How widely do you plan for a different future? Do you think British Petroleaum’s (BP’s) engineers and managers knew there was a chance of a major problem coming from deep water drilling? It seems illogical to think they didn’t know the chance existed. Yet, they seemed pretty ill-prepared for the problem. As did the federal government agencies and responders – as well as all the businesses that make a living out of cleaning up water-based oil spills. Critical-Thinking.com sums up the issue pretty succinctly in the article “What is Your Company’s Deepwater Horizon?” According to the article, the problem at BP is one that lots of companies have; most businesses simply don’t put enough effort into planning for worst case scenarios.
Actually, the problem is worse than that. Most companies only plan for one scenario – more of the same. Planning processes rarely do more than extend past performance. In today’s fast paced, global, highly competitive world it would seem that is about the least likeliest scenario. But it’s the one that dominates how businesses plan. That so many businesses have been turning for the worse, or failing, is testament to how smart people are let down by planning processes that simply don’t consider alternatives strongly enough. Look at the old AT&T, Tribune Corp., GM, Sears, Lehman Brothers, Silicon Graphics, Sun Microsystems, NCR, RCA, Unisys, Zenith, International Harvester, Brach’s Candy…..
But planning problems are even worse than this! The first order problem is simply thinking about the potential scenarios and planning for them. Like the military does before a campaign. Even though nobody knows what will happen, by planning for a range of contingencies any business can be far better prepared. But what about the contingencies – the outcomes – you don’t think about? What about scenarios you don’t want to think about?
According to the New York Times there’s “The Anosognosic’s Dilemma: Something’s Wrong but You Don’t Know What It Is.” Have you ever been in a meeting and someone, usually from the outside – like a vendor – said “but what about this _______” and they describe something going really, really, wrong — completely not as anticipated? And then somebody, usually somebody that’s been around the company a long time and has both stature and influence says “well, if that happens then we’re all dead. All bets are off.” And with that, the conversation ends. It was a scenario, regardless of probability, that he simply didn’t want to consider. His position was basically “hey youngster, that’s crazy talk so let’s not honor it with discussion.”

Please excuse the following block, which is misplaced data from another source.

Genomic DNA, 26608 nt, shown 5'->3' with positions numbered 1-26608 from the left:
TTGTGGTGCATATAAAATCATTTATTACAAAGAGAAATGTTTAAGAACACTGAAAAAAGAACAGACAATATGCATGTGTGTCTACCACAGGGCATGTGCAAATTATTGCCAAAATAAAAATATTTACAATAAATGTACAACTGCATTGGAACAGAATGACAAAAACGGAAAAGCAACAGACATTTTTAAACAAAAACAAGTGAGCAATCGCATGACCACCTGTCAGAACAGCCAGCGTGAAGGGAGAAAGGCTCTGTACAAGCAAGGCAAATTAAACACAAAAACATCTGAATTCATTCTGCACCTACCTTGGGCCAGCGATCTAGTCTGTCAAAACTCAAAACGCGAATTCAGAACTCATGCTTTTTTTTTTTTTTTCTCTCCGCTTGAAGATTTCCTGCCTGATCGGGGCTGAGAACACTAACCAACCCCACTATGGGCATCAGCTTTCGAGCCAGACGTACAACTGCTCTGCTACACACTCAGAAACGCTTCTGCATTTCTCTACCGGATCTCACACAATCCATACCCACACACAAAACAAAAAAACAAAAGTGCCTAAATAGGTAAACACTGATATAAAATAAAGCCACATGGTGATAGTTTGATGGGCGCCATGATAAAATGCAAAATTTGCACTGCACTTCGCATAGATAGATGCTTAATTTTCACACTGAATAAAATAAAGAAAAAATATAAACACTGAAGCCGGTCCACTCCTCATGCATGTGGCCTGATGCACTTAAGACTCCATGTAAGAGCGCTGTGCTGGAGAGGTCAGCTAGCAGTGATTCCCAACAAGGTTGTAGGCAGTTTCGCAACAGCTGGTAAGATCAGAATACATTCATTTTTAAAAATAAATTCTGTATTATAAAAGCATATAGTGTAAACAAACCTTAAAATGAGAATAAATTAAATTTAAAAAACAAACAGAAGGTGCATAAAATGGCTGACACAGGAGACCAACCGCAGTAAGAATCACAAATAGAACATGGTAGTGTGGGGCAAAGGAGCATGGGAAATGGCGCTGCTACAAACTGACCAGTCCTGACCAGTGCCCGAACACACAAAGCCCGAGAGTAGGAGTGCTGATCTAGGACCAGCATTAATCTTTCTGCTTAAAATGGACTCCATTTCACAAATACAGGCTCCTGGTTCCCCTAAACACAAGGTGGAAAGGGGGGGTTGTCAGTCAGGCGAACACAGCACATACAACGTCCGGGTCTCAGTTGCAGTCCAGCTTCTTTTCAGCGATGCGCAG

Now we have a whole different scenario planning problem. One where we know, and will admit there are things that could happen, but we don’t know what they are. Where we are so locked-in to our existing thinking that we don’t even see these scenarios. We don’t know what we don’t know, and we’re not asking what we don’t know. We can’t visualize an outcome that is possibly very different.
This is called the Dunning-Krueger effect, for the two psychologists who discovered it (David Dunning and Justin Krueger of Cornell.) Basically, it says we ignore options. We lose the spark to explore options that don’t seem obvious. We lock-in on the way we think about the problem so strongly that potential solutions which are on a different vector – come from a different source – are simply not even considered. As if they could never exist.
And that’s why all organizations need outsiders. And not just customers – who are heavily biased toward a better, faster, cheaper status quo. The Dunning-Krueger effect means that all organizations need boards, lawyers, consultants, advisors, friends that don’t have their lock-in. People that can come up with scenarios that don’t have their lock-in. People that can come up with scenarios that your own organization would simply never consider. Like a drilling rig blowing up in deep water and leaving a spewing hole of crude oil that has to somehow be capped —- that could shut down drilling in a major oil producing area, fishing, and all sorts of other businesses. Possibly wreck part of the ecology for decades. And wipe out the company dividend and customer goodwill while looking for a solution.
Image credit: egarc2
Adam Hartung, author of “Create Marketplace Disruption“, is a Faculty and Board member of the Lake Forest Graduate School of Management, Managing Partner of Spark Partners, and writes for “Forbes” and the “Journal for Innovation Science.”